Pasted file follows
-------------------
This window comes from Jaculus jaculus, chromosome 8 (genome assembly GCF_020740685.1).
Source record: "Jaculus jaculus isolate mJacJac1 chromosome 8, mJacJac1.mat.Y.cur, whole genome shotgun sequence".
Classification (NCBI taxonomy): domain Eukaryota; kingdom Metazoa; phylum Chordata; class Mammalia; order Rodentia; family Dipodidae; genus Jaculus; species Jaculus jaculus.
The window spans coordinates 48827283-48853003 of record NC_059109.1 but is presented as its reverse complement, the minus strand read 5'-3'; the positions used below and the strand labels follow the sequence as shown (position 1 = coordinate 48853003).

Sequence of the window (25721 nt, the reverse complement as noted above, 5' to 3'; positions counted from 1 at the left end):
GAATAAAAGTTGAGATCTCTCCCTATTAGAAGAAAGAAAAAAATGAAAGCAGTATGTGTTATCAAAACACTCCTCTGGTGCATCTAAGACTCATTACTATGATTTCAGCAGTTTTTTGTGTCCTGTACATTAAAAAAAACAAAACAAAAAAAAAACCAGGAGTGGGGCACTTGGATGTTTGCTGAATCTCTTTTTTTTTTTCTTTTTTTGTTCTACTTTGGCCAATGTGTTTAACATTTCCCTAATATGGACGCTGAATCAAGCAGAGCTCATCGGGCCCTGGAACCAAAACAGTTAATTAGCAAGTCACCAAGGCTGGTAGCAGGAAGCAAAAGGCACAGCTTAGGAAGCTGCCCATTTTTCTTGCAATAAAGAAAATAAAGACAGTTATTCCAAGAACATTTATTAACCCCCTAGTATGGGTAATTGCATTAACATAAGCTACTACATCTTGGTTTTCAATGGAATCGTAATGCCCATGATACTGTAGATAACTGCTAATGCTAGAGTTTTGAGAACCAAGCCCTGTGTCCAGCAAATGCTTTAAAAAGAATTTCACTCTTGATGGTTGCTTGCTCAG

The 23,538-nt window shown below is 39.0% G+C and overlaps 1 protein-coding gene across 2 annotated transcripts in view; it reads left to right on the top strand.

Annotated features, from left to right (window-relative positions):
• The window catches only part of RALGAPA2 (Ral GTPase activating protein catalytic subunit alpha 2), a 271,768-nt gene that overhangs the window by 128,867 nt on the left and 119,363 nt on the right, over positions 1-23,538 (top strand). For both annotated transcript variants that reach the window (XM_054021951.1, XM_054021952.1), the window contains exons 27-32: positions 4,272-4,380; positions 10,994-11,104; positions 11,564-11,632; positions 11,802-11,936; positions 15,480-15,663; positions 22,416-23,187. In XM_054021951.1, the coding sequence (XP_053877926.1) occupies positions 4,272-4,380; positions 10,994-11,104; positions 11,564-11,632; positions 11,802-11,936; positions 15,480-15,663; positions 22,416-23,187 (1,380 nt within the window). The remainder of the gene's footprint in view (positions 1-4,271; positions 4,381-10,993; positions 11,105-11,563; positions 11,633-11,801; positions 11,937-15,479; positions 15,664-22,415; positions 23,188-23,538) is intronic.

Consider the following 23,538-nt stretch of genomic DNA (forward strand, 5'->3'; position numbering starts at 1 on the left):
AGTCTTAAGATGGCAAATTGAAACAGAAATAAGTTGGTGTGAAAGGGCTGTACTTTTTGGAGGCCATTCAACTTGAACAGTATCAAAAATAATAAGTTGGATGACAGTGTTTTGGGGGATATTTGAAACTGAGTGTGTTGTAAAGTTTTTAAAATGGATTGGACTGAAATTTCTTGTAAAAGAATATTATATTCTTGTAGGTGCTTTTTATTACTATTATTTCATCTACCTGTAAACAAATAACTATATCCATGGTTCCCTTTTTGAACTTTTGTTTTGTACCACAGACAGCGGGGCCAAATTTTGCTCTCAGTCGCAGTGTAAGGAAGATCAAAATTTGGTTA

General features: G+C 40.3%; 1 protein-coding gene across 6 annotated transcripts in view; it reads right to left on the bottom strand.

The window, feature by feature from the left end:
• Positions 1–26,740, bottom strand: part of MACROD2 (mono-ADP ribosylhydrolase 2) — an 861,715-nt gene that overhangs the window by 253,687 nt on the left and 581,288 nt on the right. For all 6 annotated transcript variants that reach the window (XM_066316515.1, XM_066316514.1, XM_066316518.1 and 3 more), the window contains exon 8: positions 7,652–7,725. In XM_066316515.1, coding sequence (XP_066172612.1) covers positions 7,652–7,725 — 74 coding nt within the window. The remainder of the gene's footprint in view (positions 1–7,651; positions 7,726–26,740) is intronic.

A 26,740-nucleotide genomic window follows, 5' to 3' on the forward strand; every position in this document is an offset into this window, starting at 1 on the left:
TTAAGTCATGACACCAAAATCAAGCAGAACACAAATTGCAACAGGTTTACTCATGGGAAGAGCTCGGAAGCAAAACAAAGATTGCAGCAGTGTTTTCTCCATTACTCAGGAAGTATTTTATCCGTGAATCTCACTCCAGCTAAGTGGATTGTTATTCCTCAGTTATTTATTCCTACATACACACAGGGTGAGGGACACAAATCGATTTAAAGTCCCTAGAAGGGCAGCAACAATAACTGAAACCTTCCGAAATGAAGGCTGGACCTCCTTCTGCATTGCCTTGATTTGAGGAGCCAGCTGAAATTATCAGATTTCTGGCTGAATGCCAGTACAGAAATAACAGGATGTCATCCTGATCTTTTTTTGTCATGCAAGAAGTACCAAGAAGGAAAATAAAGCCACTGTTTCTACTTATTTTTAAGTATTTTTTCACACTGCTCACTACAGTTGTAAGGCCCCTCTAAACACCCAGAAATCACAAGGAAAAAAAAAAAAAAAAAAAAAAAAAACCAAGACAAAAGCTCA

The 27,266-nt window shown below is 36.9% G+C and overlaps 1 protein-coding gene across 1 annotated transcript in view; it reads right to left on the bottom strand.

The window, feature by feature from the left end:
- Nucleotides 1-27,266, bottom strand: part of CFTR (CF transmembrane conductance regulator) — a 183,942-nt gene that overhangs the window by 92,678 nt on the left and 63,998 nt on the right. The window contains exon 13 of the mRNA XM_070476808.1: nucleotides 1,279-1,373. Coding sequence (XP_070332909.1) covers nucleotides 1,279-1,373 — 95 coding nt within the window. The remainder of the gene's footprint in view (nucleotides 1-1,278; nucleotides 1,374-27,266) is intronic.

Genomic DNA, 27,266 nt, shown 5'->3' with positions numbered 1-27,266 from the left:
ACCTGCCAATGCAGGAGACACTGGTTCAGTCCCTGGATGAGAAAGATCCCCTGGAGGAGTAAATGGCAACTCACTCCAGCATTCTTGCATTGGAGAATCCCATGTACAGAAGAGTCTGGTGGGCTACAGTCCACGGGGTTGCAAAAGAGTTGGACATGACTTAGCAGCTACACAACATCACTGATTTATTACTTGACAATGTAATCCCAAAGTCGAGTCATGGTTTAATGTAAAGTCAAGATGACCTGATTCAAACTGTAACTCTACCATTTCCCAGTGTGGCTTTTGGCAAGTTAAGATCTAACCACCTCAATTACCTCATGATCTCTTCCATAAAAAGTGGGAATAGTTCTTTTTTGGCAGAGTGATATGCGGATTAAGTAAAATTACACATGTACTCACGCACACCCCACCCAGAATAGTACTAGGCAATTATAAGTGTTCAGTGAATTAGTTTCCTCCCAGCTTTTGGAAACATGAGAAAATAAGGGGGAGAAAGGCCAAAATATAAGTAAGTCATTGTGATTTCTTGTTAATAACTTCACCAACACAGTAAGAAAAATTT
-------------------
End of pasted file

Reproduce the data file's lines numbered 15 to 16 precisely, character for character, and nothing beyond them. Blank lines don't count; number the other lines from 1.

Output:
A 26,740-nucleotide genomic window follows, 5' to 3' on the forward strand; every position in this document is an offset into this window, starting at 1 on the left:
TTAAGTCATGACACCAAAATCAAGCAGAACACAAATTGCAACAGGTTTACTCATGGGAAGAGCTCGGAAGCAAAACAAAGATTGCAGCAGTGTTTTCTCCATTACTCAGGAAGTATTTTATCCGTGAATCTCACTCCAGCTAAGTGGATTGTTATTCCTCAGTTATTTATTCCTACATACACACAGGGTGAGGGACACAAATCGATTTAAAGTCCCTAGAAGGGCAGCAACAATAACTGAAACCTTCCGAAATGAAGGCTGGACCTCCTTCTGCATTGCCTTGATTTGAGGAGCCAGCTGAAATTATCAGATTTCTGGCTGAATGCCAGTACAGAAATAACAGGATGTCATCCTGATCTTTTTTTGTCATGCAAGAAGTACCAAGAAGGAAAATAAAGCCACTGTTTCTACTTATTTTTAAGTATTTTTTCACACTGCTCACTACAGTTGTAAGGCCCCTCTAAACACCCAGAAATCACAAGGAAAAAAAAAAAAAAAAAAAAAAAAAACCAAGACAAAAGCTCA